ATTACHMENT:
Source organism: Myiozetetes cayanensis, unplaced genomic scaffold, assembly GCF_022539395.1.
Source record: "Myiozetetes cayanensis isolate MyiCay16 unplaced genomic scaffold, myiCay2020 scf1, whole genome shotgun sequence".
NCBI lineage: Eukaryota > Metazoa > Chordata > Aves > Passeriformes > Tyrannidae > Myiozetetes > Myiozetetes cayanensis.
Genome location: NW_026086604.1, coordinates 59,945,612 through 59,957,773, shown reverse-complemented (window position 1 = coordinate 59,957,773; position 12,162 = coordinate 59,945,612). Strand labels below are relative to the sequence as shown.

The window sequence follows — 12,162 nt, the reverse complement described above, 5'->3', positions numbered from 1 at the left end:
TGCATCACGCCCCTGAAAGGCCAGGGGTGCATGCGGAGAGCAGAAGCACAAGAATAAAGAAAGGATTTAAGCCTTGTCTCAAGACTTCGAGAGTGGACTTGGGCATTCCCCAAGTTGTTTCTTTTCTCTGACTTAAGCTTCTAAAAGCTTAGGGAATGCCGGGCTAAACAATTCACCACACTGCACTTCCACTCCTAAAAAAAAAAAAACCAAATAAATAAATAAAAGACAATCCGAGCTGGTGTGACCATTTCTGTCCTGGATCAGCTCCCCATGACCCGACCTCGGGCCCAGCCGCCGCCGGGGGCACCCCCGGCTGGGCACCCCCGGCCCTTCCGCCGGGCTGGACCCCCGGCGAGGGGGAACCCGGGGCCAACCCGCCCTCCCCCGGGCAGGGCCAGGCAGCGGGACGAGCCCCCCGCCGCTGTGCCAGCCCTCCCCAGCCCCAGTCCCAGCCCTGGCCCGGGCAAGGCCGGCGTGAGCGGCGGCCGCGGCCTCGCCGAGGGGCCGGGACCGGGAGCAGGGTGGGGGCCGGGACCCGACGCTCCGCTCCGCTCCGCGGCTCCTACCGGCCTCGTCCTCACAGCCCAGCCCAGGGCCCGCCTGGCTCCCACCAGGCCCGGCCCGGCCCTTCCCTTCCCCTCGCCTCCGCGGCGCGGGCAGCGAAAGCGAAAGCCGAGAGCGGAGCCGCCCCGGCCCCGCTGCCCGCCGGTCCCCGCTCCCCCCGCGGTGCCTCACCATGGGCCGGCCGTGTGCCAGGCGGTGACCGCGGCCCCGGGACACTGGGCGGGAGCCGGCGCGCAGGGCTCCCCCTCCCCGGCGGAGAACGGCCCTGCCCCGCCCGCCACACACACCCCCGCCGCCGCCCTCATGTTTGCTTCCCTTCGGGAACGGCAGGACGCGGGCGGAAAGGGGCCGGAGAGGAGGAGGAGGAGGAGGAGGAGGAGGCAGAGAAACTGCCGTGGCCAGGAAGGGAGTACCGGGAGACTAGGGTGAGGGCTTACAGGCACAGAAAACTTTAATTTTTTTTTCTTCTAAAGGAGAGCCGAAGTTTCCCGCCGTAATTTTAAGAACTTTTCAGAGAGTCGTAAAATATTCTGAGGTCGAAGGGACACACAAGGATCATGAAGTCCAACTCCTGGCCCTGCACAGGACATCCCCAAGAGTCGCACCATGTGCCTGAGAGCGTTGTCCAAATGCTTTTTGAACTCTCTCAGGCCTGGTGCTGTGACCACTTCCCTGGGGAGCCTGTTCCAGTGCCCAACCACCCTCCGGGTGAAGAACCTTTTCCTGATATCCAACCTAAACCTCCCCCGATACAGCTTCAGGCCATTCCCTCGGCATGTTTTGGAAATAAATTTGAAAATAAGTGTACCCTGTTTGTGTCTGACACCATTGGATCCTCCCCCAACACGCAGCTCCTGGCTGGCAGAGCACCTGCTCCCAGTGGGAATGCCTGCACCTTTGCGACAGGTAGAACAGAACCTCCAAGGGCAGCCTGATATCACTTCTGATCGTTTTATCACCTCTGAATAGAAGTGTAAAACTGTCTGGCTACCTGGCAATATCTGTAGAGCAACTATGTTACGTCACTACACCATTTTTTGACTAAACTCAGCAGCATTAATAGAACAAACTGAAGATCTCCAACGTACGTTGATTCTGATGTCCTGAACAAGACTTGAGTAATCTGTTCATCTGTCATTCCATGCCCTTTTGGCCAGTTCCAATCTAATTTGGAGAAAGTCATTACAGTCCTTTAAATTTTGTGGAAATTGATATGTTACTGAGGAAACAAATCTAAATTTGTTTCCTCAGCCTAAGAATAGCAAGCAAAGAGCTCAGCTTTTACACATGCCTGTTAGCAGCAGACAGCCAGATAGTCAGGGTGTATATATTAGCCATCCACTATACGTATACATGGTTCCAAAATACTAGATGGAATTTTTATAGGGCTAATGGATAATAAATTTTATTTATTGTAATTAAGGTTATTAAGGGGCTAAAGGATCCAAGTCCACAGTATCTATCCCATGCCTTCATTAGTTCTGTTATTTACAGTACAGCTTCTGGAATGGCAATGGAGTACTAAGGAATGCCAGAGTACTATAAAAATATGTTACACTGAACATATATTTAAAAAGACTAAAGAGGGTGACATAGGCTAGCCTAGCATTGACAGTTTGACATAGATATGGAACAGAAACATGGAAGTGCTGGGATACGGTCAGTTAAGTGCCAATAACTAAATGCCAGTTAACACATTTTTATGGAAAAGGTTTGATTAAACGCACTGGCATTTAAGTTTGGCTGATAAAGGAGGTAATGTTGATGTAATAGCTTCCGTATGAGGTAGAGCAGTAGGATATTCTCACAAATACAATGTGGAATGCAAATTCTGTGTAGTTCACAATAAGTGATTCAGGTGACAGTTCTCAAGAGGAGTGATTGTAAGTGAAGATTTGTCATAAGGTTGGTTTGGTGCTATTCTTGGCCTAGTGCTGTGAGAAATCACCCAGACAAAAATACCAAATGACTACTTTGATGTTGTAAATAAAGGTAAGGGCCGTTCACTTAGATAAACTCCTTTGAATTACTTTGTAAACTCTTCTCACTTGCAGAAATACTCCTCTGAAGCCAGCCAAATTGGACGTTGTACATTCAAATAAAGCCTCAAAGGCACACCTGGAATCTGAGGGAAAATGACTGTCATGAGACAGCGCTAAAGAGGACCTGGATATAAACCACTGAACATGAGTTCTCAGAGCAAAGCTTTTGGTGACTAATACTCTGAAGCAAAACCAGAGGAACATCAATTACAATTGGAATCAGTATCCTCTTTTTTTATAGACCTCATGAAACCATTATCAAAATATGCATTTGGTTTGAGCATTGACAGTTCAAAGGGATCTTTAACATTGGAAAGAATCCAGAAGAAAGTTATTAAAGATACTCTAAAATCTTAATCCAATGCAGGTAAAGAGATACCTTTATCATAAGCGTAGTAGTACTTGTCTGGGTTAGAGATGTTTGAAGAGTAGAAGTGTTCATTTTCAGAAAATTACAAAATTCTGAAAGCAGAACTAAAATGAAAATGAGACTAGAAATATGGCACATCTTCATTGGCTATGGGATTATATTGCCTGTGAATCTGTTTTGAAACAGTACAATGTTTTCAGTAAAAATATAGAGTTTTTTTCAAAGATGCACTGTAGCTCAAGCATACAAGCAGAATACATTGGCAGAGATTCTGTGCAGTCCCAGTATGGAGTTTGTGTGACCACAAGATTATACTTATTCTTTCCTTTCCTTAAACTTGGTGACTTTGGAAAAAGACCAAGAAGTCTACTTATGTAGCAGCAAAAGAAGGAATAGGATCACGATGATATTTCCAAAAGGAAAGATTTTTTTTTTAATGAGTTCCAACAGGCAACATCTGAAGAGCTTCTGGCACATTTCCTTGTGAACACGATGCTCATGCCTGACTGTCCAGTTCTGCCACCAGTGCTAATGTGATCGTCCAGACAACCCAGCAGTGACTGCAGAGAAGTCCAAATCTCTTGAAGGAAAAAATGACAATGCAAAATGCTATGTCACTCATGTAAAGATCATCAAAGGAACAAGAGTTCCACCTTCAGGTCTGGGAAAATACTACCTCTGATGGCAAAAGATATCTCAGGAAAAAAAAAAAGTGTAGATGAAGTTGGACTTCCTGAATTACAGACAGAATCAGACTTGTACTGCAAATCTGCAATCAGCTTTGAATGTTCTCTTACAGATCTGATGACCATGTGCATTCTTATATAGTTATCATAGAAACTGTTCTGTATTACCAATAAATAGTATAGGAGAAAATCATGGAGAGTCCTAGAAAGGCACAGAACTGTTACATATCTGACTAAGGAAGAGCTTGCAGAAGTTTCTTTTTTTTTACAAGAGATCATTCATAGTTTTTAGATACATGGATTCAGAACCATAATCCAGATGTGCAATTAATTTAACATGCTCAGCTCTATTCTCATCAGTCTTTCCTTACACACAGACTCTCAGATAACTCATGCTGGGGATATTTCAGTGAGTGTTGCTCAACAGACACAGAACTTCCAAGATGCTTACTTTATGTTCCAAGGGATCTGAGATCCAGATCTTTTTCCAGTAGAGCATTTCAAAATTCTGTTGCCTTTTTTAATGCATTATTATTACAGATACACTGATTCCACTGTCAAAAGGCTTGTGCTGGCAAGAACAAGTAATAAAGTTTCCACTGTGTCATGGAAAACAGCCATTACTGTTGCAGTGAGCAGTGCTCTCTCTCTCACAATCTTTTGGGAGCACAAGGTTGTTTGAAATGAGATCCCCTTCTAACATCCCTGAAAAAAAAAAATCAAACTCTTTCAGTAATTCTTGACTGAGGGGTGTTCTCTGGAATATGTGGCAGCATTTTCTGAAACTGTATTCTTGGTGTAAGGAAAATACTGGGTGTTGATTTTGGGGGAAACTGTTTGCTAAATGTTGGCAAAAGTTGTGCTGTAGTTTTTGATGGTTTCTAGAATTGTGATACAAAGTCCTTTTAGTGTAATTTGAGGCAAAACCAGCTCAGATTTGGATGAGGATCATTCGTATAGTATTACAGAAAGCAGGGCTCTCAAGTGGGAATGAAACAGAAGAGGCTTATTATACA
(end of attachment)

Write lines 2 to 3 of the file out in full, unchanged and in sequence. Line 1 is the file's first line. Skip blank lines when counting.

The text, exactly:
Source record: "Myiozetetes cayanensis isolate MyiCay16 unplaced genomic scaffold, myiCay2020 scf1, whole genome shotgun sequence".
NCBI lineage: Eukaryota > Metazoa > Chordata > Aves > Passeriformes > Tyrannidae > Myiozetetes > Myiozetetes cayanensis.